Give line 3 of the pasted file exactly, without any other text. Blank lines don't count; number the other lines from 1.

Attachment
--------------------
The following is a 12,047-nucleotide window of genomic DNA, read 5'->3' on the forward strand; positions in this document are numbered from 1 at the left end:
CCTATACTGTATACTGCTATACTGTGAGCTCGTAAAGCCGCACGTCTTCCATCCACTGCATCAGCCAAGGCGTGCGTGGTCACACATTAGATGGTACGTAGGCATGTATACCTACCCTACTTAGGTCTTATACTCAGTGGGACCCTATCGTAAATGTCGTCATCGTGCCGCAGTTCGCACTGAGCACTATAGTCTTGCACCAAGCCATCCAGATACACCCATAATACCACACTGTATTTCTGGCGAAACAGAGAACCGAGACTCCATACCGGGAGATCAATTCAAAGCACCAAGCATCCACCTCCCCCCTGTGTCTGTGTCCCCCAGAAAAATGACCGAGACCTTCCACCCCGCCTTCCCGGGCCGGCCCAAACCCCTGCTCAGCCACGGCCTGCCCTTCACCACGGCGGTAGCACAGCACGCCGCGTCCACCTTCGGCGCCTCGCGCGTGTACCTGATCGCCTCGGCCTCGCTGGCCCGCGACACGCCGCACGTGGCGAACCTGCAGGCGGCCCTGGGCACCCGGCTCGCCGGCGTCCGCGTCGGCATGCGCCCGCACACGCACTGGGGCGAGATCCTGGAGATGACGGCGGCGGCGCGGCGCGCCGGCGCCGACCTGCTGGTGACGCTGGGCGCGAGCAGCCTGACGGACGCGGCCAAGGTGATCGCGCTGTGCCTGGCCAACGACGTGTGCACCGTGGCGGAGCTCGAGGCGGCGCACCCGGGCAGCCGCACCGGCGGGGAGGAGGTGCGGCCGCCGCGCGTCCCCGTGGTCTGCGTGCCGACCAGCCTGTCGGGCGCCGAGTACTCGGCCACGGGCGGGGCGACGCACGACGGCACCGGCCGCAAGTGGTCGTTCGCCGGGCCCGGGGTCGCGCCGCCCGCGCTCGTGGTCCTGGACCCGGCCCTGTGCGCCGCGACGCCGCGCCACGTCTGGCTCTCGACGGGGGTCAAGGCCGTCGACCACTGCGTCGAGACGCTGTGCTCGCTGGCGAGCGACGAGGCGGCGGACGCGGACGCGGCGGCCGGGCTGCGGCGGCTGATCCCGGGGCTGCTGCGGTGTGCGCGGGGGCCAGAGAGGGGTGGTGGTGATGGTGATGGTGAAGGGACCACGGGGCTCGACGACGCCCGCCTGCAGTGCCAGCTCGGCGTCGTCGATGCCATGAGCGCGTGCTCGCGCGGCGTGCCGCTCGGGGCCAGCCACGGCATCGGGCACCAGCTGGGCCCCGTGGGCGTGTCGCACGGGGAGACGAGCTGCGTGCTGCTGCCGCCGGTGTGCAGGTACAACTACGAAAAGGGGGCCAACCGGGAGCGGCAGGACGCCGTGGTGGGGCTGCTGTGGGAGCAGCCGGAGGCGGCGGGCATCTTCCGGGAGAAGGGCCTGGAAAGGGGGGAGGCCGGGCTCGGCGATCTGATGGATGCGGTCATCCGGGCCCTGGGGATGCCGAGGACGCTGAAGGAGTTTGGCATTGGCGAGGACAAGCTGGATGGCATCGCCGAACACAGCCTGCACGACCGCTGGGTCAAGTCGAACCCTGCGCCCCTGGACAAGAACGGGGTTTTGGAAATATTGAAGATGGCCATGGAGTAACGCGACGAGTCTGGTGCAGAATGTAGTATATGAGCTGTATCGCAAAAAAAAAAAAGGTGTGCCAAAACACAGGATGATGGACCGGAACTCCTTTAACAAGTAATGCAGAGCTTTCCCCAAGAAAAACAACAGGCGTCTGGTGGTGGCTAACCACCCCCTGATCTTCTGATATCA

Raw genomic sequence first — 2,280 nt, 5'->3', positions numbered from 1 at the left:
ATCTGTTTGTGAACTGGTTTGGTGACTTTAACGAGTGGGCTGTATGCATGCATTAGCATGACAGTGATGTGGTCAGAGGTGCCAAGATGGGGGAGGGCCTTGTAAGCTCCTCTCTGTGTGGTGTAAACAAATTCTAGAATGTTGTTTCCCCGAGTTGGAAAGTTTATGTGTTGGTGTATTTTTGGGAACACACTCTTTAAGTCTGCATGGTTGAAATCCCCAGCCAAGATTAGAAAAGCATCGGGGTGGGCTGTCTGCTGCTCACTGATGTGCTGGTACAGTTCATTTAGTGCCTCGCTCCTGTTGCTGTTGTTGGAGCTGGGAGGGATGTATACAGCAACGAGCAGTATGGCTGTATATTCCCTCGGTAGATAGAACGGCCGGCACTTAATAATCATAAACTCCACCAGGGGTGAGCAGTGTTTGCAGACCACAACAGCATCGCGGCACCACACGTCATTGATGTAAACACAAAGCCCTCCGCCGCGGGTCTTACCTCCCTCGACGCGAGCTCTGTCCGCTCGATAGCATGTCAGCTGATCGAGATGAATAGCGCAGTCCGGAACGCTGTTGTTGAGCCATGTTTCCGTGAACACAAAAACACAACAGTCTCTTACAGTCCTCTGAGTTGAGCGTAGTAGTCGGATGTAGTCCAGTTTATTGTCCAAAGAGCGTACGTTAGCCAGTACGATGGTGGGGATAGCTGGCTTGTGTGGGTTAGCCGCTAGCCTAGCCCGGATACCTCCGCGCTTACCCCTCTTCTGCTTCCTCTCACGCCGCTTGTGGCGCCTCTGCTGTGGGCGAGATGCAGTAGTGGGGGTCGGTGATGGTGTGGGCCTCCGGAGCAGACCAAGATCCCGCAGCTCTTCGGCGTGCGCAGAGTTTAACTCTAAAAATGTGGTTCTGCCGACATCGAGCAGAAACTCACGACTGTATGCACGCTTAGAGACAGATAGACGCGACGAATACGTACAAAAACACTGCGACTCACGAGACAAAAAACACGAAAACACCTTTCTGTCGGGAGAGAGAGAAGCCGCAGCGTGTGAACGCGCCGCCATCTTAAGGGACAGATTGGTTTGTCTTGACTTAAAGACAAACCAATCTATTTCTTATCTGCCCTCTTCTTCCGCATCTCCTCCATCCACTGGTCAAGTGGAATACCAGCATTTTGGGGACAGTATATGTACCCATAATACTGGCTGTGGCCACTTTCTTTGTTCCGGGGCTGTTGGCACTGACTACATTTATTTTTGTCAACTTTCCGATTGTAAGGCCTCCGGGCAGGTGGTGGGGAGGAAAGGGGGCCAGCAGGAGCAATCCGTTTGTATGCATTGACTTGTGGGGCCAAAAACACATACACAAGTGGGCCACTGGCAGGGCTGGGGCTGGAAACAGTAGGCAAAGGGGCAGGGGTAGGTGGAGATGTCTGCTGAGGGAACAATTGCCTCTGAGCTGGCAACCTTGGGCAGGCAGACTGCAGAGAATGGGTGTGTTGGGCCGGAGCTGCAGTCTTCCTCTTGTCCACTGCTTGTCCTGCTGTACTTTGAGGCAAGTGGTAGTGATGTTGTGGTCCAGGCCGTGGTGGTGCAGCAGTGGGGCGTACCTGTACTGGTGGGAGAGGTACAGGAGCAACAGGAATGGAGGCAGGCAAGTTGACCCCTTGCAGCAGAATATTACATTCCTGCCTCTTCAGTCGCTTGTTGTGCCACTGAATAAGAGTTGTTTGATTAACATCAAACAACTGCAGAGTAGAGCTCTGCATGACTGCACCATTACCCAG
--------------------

Raw genomic sequence first — 2,280 nt, 5'->3', positions numbered from 1 at the left: